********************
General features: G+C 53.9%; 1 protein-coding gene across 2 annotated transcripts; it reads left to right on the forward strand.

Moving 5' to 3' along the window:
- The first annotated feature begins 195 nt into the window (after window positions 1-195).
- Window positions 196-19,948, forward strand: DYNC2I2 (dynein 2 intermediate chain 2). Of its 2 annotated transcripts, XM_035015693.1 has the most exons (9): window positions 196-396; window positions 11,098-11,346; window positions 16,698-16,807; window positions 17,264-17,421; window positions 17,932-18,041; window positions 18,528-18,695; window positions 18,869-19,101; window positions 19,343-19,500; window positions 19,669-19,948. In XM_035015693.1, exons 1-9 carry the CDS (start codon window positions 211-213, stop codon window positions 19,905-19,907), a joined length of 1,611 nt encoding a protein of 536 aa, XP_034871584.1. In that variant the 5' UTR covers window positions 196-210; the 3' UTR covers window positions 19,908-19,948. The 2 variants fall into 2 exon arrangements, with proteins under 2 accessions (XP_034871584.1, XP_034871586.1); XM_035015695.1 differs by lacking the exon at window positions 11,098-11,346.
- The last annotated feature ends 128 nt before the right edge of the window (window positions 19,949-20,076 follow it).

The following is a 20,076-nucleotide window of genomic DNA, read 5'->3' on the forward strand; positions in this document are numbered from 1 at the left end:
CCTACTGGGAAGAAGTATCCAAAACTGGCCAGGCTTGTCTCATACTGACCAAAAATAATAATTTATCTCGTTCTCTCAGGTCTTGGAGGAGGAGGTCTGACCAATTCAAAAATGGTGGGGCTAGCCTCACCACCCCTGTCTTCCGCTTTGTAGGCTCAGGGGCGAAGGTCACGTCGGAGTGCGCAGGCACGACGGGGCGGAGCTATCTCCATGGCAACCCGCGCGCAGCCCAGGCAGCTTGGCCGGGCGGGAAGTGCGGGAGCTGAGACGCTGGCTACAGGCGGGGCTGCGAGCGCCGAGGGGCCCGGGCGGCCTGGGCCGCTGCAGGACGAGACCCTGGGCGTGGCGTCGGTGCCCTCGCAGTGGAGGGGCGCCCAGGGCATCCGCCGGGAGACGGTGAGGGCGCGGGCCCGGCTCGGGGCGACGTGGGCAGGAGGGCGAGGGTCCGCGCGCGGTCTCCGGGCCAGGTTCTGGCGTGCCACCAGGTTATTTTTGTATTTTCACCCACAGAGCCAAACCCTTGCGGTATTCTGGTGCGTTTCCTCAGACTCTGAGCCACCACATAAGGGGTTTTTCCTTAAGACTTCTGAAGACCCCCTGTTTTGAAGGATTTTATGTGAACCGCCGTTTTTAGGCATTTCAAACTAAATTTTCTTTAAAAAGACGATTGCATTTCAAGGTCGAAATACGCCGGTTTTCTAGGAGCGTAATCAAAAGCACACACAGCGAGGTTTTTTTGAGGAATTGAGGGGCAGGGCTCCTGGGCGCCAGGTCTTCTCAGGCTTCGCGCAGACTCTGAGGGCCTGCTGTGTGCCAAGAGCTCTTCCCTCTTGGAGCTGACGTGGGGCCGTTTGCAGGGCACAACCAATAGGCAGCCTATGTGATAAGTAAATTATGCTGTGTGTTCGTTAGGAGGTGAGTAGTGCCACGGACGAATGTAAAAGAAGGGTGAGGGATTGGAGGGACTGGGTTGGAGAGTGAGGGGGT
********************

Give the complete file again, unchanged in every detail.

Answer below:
General features: G+C 53.9%; 1 protein-coding gene across 2 annotated transcripts; it reads left to right on the forward strand.

Moving 5' to 3' along the window:
- The first annotated feature begins 195 nt into the window (after window positions 1-195).
- Window positions 196-19,948, forward strand: DYNC2I2 (dynein 2 intermediate chain 2). Of its 2 annotated transcripts, XM_035015693.1 has the most exons (9): window positions 196-396; window positions 11,098-11,346; window positions 16,698-16,807; window positions 17,264-17,421; window positions 17,932-18,041; window positions 18,528-18,695; window positions 18,869-19,101; window positions 19,343-19,500; window positions 19,669-19,948. In XM_035015693.1, exons 1-9 carry the CDS (start codon window positions 211-213, stop codon window positions 19,905-19,907), a joined length of 1,611 nt encoding a protein of 536 aa, XP_034871584.1. In that variant the 5' UTR covers window positions 196-210; the 3' UTR covers window positions 19,908-19,948. The 2 variants fall into 2 exon arrangements, with proteins under 2 accessions (XP_034871584.1, XP_034871586.1); XM_035015695.1 differs by lacking the exon at window positions 11,098-11,346.
- The last annotated feature ends 128 nt before the right edge of the window (window positions 19,949-20,076 follow it).

The following is a 20,076-nucleotide window of genomic DNA, read 5'->3' on the forward strand; positions in this document are numbered from 1 at the left end:
CCTACTGGGAAGAAGTATCCAAAACTGGCCAGGCTTGTCTCATACTGACCAAAAATAATAATTTATCTCGTTCTCTCAGGTCTTGGAGGAGGAGGTCTGACCAATTCAAAAATGGTGGGGCTAGCCTCACCACCCCTGTCTTCCGCTTTGTAGGCTCAGGGGCGAAGGTCACGTCGGAGTGCGCAGGCACGACGGGGCGGAGCTATCTCCATGGCAACCCGCGCGCAGCCCAGGCAGCTTGGCCGGGCGGGAAGTGCGGGAGCTGAGACGCTGGCTACAGGCGGGGCTGCGAGCGCCGAGGGGCCCGGGCGGCCTGGGCCGCTGCAGGACGAGACCCTGGGCGTGGCGTCGGTGCCCTCGCAGTGGAGGGGCGCCCAGGGCATCCGCCGGGAGACGGTGAGGGCGCGGGCCCGGCTCGGGGCGACGTGGGCAGGAGGGCGAGGGTCCGCGCGCGGTCTCCGGGCCAGGTTCTGGCGTGCCACCAGGTTATTTTTGTATTTTCACCCACAGAGCCAAACCCTTGCGGTATTCTGGTGCGTTTCCTCAGACTCTGAGCCACCACATAAGGGGTTTTTCCTTAAGACTTCTGAAGACCCCCTGTTTTGAAGGATTTTATGTGAACCGCCGTTTTTAGGCATTTCAAACTAAATTTTCTTTAAAAAGACGATTGCATTTCAAGGTCGAAATACGCCGGTTTTCTAGGAGCGTAATCAAAAGCACACACAGCGAGGTTTTTTTGAGGAATTGAGGGGCAGGGCTCCTGGGCGCCAGGTCTTCTCAGGCTTCGCGCAGACTCTGAGGGCCTGCTGTGTGCCAAGAGCTCTTCCCTCTTGGAGCTGACGTGGGGCCGTTTGCAGGGCACAACCAATAGGCAGCCTATGTGATAAGTAAATTATGCTGTGTGTTCGTTAGGAGGTGAGTAGTGCCACGGACGAATGTAAAAGAAGGGTGAGGGATTGGAGGGACTGGGTTGGAGAGTGAGGGGGT